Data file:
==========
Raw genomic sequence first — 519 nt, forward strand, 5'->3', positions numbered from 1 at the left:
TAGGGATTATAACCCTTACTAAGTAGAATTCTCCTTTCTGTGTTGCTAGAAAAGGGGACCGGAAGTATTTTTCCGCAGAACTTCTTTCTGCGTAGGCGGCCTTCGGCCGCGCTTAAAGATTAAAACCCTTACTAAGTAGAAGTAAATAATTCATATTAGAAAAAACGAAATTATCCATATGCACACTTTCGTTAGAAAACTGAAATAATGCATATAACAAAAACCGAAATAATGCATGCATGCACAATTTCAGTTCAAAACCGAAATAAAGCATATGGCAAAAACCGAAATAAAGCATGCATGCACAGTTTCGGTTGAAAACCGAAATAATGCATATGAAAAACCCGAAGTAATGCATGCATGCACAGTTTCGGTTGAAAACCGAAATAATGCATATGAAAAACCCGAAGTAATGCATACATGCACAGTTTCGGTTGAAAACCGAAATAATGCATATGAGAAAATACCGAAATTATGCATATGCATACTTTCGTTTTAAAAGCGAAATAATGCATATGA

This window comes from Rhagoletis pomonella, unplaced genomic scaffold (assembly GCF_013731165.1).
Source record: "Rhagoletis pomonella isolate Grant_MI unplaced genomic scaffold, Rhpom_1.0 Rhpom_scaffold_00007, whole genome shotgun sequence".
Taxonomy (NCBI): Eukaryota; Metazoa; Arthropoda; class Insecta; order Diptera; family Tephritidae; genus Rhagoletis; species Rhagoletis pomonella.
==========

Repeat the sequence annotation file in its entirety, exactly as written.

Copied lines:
Raw genomic sequence first — 519 nt, forward strand, 5'->3', positions numbered from 1 at the left:
TAGGGATTATAACCCTTACTAAGTAGAATTCTCCTTTCTGTGTTGCTAGAAAAGGGGACCGGAAGTATTTTTCCGCAGAACTTCTTTCTGCGTAGGCGGCCTTCGGCCGCGCTTAAAGATTAAAACCCTTACTAAGTAGAAGTAAATAATTCATATTAGAAAAAACGAAATTATCCATATGCACACTTTCGTTAGAAAACTGAAATAATGCATATAACAAAAACCGAAATAATGCATGCATGCACAATTTCAGTTCAAAACCGAAATAAAGCATATGGCAAAAACCGAAATAAAGCATGCATGCACAGTTTCGGTTGAAAACCGAAATAATGCATATGAAAAACCCGAAGTAATGCATGCATGCACAGTTTCGGTTGAAAACCGAAATAATGCATATGAAAAACCCGAAGTAATGCATACATGCACAGTTTCGGTTGAAAACCGAAATAATGCATATGAGAAAATACCGAAATTATGCATATGCATACTTTCGTTTTAAAAGCGAAATAATGCATATGA

This window comes from Rhagoletis pomonella, unplaced genomic scaffold (assembly GCF_013731165.1).
Source record: "Rhagoletis pomonella isolate Grant_MI unplaced genomic scaffold, Rhpom_1.0 Rhpom_scaffold_00007, whole genome shotgun sequence".
Taxonomy (NCBI): Eukaryota; Metazoa; Arthropoda; class Insecta; order Diptera; family Tephritidae; genus Rhagoletis; species Rhagoletis pomonella.